Brama Talks: The Neshoma Project - Conversations with Poles Rescuing Jewish Memory
Please join us on November 19, 2020 when our guest for Brama Talks will be Lubliner Leora Tec. Leora will present her latest project—undertaken with Brama Grodzka-Teatr NN—an online video archive called: The Neshoma Project: Conversations with Poles Rescuing Jewish Memory (website here https://neshomaproject.org/). Over the last two years, Leora has interviewed non-Jews all over Poland who in different ways are remembering the Jews who used to be their neighbors. In our next Brama Talks she will introduce you to some of these people, for example, Dr. Krzysztof Czubaszek, who remembers the Jews of Lukow. Dr. Czubaszek told Leora, "I realized that there was something missing in this local history. I noticed that there is a blank space—there is no literature, no sources, publications where I could get any information about the local Jewish community. And it was this moment —that was the impulse. I decided that I want to investigate this subject."
Those she interviewed work in many different fields including: scholarship, teaching, guiding, grassroots activities, museum work and the arts.
In conversation with Dvora Trachtenberg, Leora will share her experiences from working on The Neshoma Project and will introduce us to some of the people she calls “Rescuers of Memory”.
Please register through the following link: https://tiny.pl/7kxq1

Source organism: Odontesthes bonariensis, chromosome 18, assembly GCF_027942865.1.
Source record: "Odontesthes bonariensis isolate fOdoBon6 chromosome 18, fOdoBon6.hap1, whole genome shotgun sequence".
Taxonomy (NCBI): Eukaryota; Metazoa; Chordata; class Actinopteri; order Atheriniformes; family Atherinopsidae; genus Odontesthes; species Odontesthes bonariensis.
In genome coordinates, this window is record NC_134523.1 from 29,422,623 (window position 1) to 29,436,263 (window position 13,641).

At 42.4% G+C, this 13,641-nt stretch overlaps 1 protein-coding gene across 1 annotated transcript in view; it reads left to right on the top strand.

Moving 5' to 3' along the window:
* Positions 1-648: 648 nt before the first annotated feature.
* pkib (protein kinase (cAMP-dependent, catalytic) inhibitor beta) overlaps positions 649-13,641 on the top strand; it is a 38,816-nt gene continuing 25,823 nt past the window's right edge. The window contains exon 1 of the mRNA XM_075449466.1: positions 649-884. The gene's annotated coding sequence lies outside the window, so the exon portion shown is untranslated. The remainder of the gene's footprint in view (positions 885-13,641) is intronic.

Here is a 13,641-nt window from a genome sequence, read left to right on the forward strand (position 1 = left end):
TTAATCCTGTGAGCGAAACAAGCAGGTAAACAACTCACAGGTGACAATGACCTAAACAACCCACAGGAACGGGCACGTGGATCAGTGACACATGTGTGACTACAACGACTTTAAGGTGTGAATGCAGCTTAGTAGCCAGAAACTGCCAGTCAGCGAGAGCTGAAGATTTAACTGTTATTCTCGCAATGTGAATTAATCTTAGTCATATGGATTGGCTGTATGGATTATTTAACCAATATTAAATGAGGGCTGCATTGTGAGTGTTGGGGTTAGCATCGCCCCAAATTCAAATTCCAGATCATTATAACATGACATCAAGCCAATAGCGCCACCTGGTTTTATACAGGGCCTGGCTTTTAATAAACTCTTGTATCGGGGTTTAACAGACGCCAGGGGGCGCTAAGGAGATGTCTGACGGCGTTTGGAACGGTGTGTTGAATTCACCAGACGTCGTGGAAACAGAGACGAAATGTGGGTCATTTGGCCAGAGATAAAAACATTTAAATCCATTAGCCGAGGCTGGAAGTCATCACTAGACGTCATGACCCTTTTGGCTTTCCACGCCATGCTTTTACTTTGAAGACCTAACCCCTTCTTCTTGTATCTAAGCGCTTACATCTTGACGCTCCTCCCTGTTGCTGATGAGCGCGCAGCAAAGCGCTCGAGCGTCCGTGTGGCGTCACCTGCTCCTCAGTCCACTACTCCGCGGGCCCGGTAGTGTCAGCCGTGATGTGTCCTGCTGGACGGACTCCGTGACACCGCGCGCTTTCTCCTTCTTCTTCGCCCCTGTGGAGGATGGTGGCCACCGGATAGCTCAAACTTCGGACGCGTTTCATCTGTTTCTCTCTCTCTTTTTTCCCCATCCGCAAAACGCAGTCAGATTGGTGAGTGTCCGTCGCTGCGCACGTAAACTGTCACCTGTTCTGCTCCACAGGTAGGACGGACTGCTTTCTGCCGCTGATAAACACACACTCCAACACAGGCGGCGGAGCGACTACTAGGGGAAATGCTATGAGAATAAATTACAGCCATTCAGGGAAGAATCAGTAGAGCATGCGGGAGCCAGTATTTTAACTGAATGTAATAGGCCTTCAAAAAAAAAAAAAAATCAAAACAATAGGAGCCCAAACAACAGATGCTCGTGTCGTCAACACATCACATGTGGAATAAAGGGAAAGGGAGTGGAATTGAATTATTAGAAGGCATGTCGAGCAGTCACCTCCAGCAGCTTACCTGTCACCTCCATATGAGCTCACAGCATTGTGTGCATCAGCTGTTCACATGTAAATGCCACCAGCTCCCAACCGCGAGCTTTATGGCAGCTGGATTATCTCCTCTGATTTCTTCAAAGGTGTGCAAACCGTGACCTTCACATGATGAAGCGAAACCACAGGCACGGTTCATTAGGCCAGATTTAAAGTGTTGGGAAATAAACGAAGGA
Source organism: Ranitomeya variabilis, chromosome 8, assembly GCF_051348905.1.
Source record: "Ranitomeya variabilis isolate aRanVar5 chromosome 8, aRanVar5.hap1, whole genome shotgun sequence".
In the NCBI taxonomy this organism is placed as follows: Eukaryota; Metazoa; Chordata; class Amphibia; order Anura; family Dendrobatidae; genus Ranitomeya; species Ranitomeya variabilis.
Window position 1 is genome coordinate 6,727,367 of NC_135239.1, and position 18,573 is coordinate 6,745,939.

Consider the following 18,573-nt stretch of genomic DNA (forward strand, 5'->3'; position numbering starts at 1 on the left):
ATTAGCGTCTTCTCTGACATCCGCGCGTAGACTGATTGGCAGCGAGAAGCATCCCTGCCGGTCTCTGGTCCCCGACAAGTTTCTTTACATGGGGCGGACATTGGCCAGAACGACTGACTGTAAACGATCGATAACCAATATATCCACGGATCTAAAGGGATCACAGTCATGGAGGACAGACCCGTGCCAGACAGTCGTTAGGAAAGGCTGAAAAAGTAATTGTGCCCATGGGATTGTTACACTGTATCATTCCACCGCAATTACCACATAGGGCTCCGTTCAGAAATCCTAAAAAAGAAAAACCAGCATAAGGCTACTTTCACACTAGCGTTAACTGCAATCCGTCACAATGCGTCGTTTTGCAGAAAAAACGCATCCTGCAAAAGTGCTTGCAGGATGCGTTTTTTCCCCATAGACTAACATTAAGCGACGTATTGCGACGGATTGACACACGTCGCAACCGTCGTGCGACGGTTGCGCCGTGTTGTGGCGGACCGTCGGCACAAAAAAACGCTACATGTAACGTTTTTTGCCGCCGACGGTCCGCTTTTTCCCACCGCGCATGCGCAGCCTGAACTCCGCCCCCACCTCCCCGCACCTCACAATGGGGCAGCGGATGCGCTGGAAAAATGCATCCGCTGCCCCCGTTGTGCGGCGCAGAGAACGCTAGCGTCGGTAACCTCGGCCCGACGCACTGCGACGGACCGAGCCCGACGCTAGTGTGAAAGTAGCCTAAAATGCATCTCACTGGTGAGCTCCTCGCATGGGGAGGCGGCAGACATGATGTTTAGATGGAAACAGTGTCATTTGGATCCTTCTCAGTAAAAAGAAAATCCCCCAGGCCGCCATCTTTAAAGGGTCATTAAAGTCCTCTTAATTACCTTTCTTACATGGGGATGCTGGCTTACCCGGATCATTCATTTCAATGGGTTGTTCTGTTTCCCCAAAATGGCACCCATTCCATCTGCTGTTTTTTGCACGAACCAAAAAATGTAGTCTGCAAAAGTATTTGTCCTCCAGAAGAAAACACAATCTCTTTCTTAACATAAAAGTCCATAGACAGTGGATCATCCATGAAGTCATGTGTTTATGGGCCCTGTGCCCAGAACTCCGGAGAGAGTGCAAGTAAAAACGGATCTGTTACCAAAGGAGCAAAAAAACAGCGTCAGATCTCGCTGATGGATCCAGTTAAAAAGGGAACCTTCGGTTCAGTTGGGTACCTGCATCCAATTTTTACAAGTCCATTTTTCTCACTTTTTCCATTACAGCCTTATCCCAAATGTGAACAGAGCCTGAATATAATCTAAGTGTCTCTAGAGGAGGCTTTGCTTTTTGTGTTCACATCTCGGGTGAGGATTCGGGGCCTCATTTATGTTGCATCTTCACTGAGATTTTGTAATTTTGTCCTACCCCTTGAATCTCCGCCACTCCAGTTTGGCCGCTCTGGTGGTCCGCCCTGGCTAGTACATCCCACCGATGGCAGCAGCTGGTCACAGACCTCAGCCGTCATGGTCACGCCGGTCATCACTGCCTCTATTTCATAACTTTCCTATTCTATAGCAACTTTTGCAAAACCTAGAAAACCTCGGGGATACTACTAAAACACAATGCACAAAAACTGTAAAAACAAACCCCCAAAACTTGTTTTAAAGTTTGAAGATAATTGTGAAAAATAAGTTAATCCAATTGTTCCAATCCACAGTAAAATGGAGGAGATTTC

Duration: 1 hour
Time: 08:00 PM Europe/Warsaw
09:00 PM Israel
02:00 PM New York
Leora Tec is the founder and director of Bridge To Poland. She is the American Ambassador and Special Projects Partner to Brama Grodzka-Teatr NN. Her current joint project with Brama Grodzka is a video archive: The Neshoma Project: Conversations with Poles Rescuing Jewish memory. Leora traces her family in Lublin back to the 1700s. Her mother, Nechama Tec is a Holocaust survivor and Holocaust scholar who was born in Lublin in 1931.
Dr. Dvora Trachtenberg is a retired psychologist and a descendant of Lubliners. As part of a multi-faceted professional career, she has worked with those directly affected by the legacy of the Holocaust. These have included children of survivors, children of rescuers, and children of perpetrators of the Shoah. Dvora's parents were born in Lublin, Poland, and survived WWII by fleeing to the Soviet Union. She was born in post-war Poland and emigrated with her family while still a child.
Please note the event will be also available on our YouTube channel: